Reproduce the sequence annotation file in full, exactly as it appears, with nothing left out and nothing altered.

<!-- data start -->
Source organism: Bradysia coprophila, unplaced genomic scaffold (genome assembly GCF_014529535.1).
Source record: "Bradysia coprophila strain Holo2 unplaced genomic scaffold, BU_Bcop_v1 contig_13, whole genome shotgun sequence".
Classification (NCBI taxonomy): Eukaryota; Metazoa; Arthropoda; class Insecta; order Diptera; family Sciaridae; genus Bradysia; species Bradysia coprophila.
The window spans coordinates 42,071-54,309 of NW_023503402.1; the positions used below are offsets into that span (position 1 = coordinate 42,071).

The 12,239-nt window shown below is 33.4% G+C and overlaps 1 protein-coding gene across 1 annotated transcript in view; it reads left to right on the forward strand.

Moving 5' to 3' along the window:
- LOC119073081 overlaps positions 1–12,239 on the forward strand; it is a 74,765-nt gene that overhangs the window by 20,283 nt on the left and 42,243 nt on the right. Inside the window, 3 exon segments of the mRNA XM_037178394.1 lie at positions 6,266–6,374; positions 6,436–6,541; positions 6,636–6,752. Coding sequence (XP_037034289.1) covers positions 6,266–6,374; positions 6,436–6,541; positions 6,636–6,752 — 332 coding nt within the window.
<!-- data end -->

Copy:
Source organism: Bradysia coprophila, unplaced genomic scaffold (genome assembly GCF_014529535.1).
Source record: "Bradysia coprophila strain Holo2 unplaced genomic scaffold, BU_Bcop_v1 contig_13, whole genome shotgun sequence".
Classification (NCBI taxonomy): Eukaryota; Metazoa; Arthropoda; class Insecta; order Diptera; family Sciaridae; genus Bradysia; species Bradysia coprophila.
The window spans coordinates 42,071-54,309 of NW_023503402.1; the positions used below are offsets into that span (position 1 = coordinate 42,071).

The 12,239-nt window shown below is 33.4% G+C and overlaps 1 protein-coding gene across 1 annotated transcript in view; it reads left to right on the forward strand.

Moving 5' to 3' along the window:
- LOC119073081 overlaps positions 1–12,239 on the forward strand; it is a 74,765-nt gene that overhangs the window by 20,283 nt on the left and 42,243 nt on the right. Inside the window, 3 exon segments of the mRNA XM_037178394.1 lie at positions 6,266–6,374; positions 6,436–6,541; positions 6,636–6,752. Coding sequence (XP_037034289.1) covers positions 6,266–6,374; positions 6,436–6,541; positions 6,636–6,752 — 332 coding nt within the window.